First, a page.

One of the methods that I have tried was popularized by Stephen LaBerge who is a psychophysiologist and a leader in the scientific study of lucid dreaming. His method is called “dream spinning” where the dreamer consciously spins his body around and around to maintain the lucid state. LaBerge proposes that while spinning in a dream, the dreamer is engaging parts of the brain that may also be involved with REM activity, hoping to prolong REM sleep. Another one of LaBerge’s methods is to rub one’s hands together while dreaming. This makes the brain concentrate on the sensation of rubbing one’s hands more so then the actual feeling of laying in bed. If you can consciously remember these methods while in a lucid dream, you can extend the dream’s lucidity once you feel it is slipping away.
As many of us already know, it can be incredibly difficult to recall dreams after we have woken up. I find that even 5 minutes after waking up I have trouble remembering anything I have dreamed about. To increase the ability of dream recall, I recommend creating a dream journal to keep near your bed for when you wake up from a dream. For me, I keep my laptop close to my bed so when I have a dream I want to remember, I am able to write about it quickly before I lose all the details. After recording different dreams, it becomes easier to recall specific details of dreams and notice the different patterns and themes within your own dreams. Not only does this help you remember dreams, but it can help you realize when you are dreaming because you will notice patterns that coincide with your dream state.
One of the final methods that I have used to help me get better at lucid dreaming is to play subliminal audio soundtracks as I fall asleep. These soundtracks relay messages to your subconscious to focus on the fact that you are about to dream and train your mind to develop the ability to become conscious within the dream. The power of the subconscious mind can give you the ability to do anything, including the ability to lucid dream. These tracks will not work miracles, but can certainly boost your ability if you have incorporated the aforementioned methods as well.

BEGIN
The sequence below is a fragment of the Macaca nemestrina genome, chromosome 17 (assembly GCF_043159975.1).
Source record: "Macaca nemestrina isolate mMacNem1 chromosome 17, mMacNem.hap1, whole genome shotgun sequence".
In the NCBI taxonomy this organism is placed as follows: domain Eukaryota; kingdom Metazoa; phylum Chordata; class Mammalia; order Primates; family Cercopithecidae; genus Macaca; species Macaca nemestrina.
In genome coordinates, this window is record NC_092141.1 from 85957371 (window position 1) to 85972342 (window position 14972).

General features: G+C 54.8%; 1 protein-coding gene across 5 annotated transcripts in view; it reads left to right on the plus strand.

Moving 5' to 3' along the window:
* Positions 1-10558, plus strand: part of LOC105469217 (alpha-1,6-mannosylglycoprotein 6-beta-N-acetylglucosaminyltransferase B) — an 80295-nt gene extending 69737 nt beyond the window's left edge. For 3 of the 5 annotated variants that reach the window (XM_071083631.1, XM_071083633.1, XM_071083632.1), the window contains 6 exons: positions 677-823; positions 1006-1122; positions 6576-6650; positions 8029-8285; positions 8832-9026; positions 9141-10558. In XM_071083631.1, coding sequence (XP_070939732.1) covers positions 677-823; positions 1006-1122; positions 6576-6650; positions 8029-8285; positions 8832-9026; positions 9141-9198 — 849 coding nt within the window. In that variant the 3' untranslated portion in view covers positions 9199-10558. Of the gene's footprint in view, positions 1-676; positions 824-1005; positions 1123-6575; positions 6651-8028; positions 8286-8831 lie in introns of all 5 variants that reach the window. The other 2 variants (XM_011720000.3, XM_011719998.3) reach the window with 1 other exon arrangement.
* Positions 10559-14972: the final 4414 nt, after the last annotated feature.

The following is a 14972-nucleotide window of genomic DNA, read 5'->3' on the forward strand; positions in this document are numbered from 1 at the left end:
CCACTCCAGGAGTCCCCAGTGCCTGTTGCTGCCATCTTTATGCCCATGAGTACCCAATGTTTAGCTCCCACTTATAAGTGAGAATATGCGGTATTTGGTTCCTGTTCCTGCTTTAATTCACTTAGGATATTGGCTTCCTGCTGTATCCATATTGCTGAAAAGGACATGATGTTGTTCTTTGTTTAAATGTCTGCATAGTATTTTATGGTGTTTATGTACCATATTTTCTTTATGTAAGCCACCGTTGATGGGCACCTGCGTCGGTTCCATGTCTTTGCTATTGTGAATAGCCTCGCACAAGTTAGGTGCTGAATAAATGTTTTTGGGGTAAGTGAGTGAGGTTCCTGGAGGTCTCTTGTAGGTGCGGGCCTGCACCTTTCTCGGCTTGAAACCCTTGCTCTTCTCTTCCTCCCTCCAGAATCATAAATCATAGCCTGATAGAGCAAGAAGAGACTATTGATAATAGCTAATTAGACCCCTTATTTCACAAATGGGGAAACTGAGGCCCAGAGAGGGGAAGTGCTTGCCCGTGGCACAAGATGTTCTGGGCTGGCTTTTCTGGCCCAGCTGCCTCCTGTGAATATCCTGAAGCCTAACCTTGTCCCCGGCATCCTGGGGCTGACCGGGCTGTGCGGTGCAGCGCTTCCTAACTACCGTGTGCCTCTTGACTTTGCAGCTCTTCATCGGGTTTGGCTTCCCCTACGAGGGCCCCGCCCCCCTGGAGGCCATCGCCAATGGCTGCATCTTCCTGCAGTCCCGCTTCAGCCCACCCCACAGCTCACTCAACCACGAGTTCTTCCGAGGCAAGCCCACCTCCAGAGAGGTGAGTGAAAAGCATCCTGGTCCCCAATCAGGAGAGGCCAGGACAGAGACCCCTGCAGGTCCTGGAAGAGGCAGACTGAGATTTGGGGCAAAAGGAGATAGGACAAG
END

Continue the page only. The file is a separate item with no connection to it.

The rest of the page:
Lucid dreaming is certainly not an easy skill to master and will certainly take some time to develop. The key that I have mentioned earlier is consistency. You have to be consistent with reality checks, you have to be consistent with recording your dreams and you have to be consistent in your sleep patterns. When I had my first lucid dream, I became fascinated with the idea that I could potentially control my dreams. Since that first dream, I have done a lot of research and studied a lot of different methods for inducing these dreams. You have to do a lot of work on your own to experiment and learn about the various aspects of a lucid dream. Nothing is going to happen in one night. It takes constant practice to truly master this skill. I am not even close to mastering lucid dreaming.
On average, I will have one lucid dream a week but I would love to have a lucid dream every single night. It is such an amazing experience to use the downtime of sleep to do basically whatever you feel like. You can rehearse different scenarios and practice certain things you want to achieve in your physical reality. It is like a sandbox for creating and experimenting with whatever your own mind can imagine. Imagination has no boundaries. In the dream state, there are no physical restrictions holding you back. I encourage you to try some of these methods and you will certainly enjoy your first lucid dream experience if you have yet to have one.